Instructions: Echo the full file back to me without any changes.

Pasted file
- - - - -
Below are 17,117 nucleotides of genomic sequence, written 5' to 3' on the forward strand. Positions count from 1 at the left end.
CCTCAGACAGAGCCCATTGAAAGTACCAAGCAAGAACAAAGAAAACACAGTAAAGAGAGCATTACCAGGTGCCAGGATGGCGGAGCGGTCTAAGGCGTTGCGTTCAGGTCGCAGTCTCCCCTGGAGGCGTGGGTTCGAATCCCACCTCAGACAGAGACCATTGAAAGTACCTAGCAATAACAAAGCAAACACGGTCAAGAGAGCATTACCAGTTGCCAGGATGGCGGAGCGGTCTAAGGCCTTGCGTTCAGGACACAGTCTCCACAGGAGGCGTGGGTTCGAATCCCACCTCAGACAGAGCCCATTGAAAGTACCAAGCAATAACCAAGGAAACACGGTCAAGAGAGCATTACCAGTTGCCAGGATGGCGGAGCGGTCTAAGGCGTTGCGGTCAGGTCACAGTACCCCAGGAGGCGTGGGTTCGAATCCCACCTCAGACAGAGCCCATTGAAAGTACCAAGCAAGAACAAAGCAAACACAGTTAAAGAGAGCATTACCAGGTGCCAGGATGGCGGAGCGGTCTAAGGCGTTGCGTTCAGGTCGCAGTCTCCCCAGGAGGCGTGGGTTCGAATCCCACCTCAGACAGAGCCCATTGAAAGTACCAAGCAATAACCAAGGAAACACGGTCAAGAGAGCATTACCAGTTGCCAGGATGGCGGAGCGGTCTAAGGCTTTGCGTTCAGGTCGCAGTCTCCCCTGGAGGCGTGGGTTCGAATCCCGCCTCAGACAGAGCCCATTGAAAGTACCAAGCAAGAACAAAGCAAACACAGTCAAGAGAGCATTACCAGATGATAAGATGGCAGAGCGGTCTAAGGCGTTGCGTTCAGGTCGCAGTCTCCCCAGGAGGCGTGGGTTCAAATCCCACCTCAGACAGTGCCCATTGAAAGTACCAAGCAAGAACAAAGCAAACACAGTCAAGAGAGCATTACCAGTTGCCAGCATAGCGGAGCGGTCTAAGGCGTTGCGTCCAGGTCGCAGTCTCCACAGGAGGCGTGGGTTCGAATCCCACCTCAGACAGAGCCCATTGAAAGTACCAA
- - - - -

Below are 17,117 nucleotides of genomic sequence, written 5' to 3' on the forward strand. Positions count from 1 at the left end.
CCTCAGACAGAGCCCATTGAAAGTACCAAGCAAGAACAAAGAAAACACAGTAAAGAGAGCATTACCAGGTGCCAGGATGGCGGAGCGGTCTAAGGCGTTGCGTTCAGGTCGCAGTCTCCCCTGGAGGCGTGGGTTCGAATCCCACCTCAGACAGAGACCATTGAAAGTACCTAGCAATAACAAAGCAAACACGGTCAAGAGAGCATTACCAGTTGCCAGGATGGCGGAGCGGTCTAAGGCCTTGCGTTCAGGACACAGTCTCCACAGGAGGCGTGGGTTCGAATCCCACCTCAGACAGAGCCCATTGAAAGTACCAAGCAATAACCAAGGAAACACGGTCAAGAGAGCATTACCAGTTGCCAGGATGGCGGAGCGGTCTAAGGCGTTGCGGTCAGGTCACAGTACCCCAGGAGGCGTGGGTTCGAATCCCACCTCAGACAGAGCCCATTGAAAGTACCAAGCAAGAACAAAGCAAACACAGTTAAAGAGAGCATTACCAGGTGCCAGGATGGCGGAGCGGTCTAAGGCGTTGCGTTCAGGTCGCAGTCTCCCCAGGAGGCGTGGGTTCGAATCCCACCTCAGACAGAGCCCATTGAAAGTACCAAGCAATAACCAAGGAAACACGGTCAAGAGAGCATTACCAGTTGCCAGGATGGCGGAGCGGTCTAAGGCTTTGCGTTCAGGTCGCAGTCTCCCCTGGAGGCGTGGGTTCGAATCCCGCCTCAGACAGAGCCCATTGAAAGTACCAAGCAAGAACAAAGCAAACACAGTCAAGAGAGCATTACCAGATGATAAGATGGCAGAGCGGTCTAAGGCGTTGCGTTCAGGTCGCAGTCTCCCCAGGAGGCGTGGGTTCAAATCCCACCTCAGACAGTGCCCATTGAAAGTACCAAGCAAGAACAAAGCAAACACAGTCAAGAGAGCATTACCAGTTGCCAGCATAGCGGAGCGGTCTAAGGCGTTGCGTCCAGGTCGCAGTCTCCACAGGAGGCGTGGGTTCGAATCCCACCTCAGACAGAGCCCATTGAAAGTACCAA